Israel-Iran Sea Skirmishes Escalate as Mine Damages Iranian Military Ship
An Iranian military vessel stationed in the Red Sea was damaged by an apparent Israeli mine attack on Tuesday in an escalation of the shadowy naval skirmishing that has characterized the two adversaries’ exchanges in recent years.
The damage to the vessel, which the Iranian news media identified as the Saviz, came as progress was reported on the first day of talks to revive American participation in the 2015 nuclear agreement between Iran and major world powers. Israel, which regards Iran as its most potent foe, strongly opposes a restoration of that agreement, which was abandoned by the Trump administration three years ago.
Several Iranian news outlets showed images of flames and smoke billowing from a stricken vessel in the Red Sea, but the full extent of the damage or any casualties was unclear.
The Saviz, technically classified as a cargo ship, was the first vessel deployed for military use that is known to have been attacked in the Israeli-Iranian skirmishes.
A social media account of the Islamic Revolutionary Guards Corps said the vessel had been deployed in the Red Sea for some time to combat pirates. The Tasnim news agency, the media outlet of the Revolutionary Guards, said the Saviz had been damaged by a mine that was attached to the vessel.
There was no official Iranian confirmation of the attack as of Tuesday night, but several Telegram social media channels operated by members of the Revolutionary Guards blamed Israel for the explosion.
Israeli officials had not commented as of Tuesday night, and as a matter of policy they seldom confirm or deny responsibility for actions taken against Iran. But an American official said the Israelis had notified the United States that its forces had struck the vessel at about 7:30 a.m. local time.
The official, who spoke on the condition of anonymity to share private intelligence communications, said that the Israelis had called the attack a retaliation for earlier Iranian strikes on Israeli vessels, and that the Saviz had been damaged below the water line. The vessel’s precise location in the Red Sea was not immediately clear.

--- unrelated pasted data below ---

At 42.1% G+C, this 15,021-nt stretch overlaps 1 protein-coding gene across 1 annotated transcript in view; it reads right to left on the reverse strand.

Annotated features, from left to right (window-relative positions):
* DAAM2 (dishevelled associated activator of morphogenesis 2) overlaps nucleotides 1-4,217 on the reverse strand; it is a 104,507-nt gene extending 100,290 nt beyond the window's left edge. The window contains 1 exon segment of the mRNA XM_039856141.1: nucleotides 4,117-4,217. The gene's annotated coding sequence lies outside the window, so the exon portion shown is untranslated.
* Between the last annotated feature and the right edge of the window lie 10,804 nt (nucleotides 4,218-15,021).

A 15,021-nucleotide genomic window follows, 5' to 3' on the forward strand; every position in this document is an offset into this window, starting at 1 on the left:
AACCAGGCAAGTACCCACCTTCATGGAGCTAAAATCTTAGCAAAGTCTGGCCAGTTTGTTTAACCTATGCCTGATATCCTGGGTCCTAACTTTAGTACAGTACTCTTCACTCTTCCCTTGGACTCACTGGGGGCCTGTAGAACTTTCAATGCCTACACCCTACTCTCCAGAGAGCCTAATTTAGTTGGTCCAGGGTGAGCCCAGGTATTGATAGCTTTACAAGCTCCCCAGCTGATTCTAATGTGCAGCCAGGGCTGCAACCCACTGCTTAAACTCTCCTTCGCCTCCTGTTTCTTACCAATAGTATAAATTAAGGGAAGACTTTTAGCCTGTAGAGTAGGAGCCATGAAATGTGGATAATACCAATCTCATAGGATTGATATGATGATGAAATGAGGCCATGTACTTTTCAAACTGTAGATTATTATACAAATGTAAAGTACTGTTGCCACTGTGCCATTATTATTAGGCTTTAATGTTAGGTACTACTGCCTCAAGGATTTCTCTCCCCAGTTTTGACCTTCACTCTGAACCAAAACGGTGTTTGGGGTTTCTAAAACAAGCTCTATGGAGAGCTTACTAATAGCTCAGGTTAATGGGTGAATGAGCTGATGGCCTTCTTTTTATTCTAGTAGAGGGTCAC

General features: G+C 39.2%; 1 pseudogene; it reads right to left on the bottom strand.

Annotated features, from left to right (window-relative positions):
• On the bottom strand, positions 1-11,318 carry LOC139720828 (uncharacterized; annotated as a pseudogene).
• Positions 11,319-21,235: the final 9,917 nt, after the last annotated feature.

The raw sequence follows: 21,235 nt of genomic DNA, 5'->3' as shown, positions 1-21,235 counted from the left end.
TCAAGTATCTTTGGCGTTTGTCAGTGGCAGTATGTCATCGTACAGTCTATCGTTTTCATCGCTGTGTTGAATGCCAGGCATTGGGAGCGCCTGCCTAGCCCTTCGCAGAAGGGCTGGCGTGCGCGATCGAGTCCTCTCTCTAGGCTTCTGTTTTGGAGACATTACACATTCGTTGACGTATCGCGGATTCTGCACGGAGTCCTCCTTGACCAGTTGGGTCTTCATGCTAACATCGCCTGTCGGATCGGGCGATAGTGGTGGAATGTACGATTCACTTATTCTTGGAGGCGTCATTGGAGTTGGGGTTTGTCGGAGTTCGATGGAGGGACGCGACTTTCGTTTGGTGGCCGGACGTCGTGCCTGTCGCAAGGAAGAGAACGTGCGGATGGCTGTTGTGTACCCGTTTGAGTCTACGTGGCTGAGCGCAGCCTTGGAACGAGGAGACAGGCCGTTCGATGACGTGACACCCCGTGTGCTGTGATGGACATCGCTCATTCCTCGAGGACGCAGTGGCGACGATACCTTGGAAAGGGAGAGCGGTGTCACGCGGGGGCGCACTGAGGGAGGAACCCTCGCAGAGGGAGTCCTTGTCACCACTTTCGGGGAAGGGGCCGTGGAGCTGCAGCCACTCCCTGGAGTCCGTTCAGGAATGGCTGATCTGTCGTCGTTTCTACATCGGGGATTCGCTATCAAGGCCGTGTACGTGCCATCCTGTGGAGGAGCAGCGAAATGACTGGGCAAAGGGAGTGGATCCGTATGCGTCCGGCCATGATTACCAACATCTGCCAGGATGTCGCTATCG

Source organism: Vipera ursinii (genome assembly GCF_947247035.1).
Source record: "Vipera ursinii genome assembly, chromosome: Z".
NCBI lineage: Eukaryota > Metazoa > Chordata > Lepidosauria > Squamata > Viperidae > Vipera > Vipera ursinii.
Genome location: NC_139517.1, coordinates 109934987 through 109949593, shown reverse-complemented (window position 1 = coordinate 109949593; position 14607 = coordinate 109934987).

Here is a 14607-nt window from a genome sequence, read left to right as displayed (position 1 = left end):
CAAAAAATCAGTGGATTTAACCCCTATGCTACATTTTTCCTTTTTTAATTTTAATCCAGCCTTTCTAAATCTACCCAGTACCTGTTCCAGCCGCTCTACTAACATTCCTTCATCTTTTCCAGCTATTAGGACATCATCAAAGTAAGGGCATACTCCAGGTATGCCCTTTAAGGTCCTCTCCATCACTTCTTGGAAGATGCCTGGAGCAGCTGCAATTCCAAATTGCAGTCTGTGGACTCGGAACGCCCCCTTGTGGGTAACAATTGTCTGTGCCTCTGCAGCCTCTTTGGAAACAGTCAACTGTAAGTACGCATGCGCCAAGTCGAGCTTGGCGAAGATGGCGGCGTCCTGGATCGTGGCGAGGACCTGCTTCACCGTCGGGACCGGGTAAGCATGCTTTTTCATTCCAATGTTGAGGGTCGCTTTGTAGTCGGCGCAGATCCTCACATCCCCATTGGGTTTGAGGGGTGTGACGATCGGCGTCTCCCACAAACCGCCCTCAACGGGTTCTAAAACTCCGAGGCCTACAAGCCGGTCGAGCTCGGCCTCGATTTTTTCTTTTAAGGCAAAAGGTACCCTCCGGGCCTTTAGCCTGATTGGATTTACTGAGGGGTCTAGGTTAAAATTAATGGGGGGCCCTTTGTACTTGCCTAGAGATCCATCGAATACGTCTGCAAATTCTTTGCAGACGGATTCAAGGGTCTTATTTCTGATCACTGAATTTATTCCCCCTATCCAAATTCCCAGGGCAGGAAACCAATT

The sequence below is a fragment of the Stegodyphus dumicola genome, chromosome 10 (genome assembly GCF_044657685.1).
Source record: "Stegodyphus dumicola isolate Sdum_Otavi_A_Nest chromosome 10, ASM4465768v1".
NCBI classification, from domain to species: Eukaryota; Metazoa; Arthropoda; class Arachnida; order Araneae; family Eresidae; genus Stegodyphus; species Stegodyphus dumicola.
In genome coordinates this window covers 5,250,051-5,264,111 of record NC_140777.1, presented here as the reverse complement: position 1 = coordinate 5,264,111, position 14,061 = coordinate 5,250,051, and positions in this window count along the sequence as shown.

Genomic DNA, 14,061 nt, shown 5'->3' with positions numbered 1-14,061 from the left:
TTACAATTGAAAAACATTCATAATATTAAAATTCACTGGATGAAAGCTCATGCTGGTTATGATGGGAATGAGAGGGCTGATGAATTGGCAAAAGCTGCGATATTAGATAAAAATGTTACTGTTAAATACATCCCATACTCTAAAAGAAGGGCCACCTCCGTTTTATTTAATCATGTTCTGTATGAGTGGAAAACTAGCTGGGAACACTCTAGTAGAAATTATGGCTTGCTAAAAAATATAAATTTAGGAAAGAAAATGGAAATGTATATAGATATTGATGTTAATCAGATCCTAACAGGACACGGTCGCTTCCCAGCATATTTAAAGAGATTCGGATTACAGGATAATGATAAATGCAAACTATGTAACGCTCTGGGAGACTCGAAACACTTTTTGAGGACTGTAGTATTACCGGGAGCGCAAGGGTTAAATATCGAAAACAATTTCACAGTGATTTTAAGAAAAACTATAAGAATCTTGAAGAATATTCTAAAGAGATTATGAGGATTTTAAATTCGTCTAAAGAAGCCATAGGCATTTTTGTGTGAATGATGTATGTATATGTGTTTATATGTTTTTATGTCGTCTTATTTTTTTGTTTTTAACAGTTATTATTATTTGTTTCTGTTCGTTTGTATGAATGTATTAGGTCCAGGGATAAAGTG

The skirmishes have gone on for two years but have previously involved a different sort of target. Since 2019, Israel has attacked commercial ships carrying Iranian oil and weapons through the eastern Mediterranean and Red Seas, a new maritime front in a regional shadow war that had previously played out by land and air.
The American official said it was possible that the attack had been delayed to allow the Dwight D. Eisenhower, an American aircraft carrier in the area, to put some distance between itself and the Saviz. The Eisenhower was about 200 miles away when the Saviz was hit, the official said.
The U.S. Naval Institute published a report in October 2020 that asserted the Saviz was a covert military ship operated by the Revolutionary Guards. The report said that uniformed men were present onboard and that a boat type used by the Revolutionary Guards, with a hull similar to a Boston Whaler, was on the ship’s deck.
Iran has engaged in its own clandestine attacks. The last one was reported on March 25, when an Israeli-owned container ship, the Lori, was hit by an Iranian missile in the Arabian Sea, an Israeli official said. No casualties or significant damage were reported.
The Israeli campaign is part of Israel’s effort to curb Iran’s military influence in the Middle East and stymie Iranian efforts to circumvent American sanctions on its oil industry.